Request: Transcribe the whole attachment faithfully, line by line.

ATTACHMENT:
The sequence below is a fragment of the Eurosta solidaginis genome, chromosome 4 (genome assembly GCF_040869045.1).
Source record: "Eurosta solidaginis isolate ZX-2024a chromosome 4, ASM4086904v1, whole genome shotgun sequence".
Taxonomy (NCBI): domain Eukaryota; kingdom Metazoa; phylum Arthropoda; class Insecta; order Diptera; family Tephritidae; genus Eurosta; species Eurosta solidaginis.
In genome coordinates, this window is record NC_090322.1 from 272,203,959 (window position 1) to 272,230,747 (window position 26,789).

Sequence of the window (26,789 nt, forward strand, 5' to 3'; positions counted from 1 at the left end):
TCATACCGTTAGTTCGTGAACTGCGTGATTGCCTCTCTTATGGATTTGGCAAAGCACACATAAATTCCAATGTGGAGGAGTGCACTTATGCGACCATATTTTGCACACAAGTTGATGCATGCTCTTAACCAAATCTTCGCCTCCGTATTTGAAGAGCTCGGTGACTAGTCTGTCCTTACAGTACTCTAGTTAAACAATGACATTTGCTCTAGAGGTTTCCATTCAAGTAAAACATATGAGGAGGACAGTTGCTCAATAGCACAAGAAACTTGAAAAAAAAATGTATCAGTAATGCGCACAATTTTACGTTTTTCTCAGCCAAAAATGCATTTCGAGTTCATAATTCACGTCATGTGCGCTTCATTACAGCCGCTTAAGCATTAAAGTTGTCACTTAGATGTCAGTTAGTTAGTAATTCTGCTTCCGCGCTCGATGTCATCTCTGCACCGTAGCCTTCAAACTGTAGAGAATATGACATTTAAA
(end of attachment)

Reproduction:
The sequence below is a fragment of the Eurosta solidaginis genome, chromosome 4 (genome assembly GCF_040869045.1).
Source record: "Eurosta solidaginis isolate ZX-2024a chromosome 4, ASM4086904v1, whole genome shotgun sequence".
Taxonomy (NCBI): domain Eukaryota; kingdom Metazoa; phylum Arthropoda; class Insecta; order Diptera; family Tephritidae; genus Eurosta; species Eurosta solidaginis.
In genome coordinates, this window is record NC_090322.1 from 272,203,959 (window position 1) to 272,230,747 (window position 26,789).

Sequence of the window (26,789 nt, forward strand, 5' to 3'; positions counted from 1 at the left end):
TCATACCGTTAGTTCGTGAACTGCGTGATTGCCTCTCTTATGGATTTGGCAAAGCACACATAAATTCCAATGTGGAGGAGTGCACTTATGCGACCATATTTTGCACACAAGTTGATGCATGCTCTTAACCAAATCTTCGCCTCCGTATTTGAAGAGCTCGGTGACTAGTCTGTCCTTACAGTACTCTAGTTAAACAATGACATTTGCTCTAGAGGTTTCCATTCAAGTAAAACATATGAGGAGGACAGTTGCTCAATAGCACAAGAAACTTGAAAAAAAAATGTATCAGTAATGCGCACAATTTTACGTTTTTCTCAGCCAAAAATGCATTTCGAGTTCATAATTCACGTCATGTGCGCTTCATTACAGCCGCTTAAGCATTAAAGTTGTCACTTAGATGTCAGTTAGTTAGTAATTCTGCTTCCGCGCTCGATGTCATCTCTGCACCGTAGCCTTCAAACTGTAGAGAATATGACATTTAAA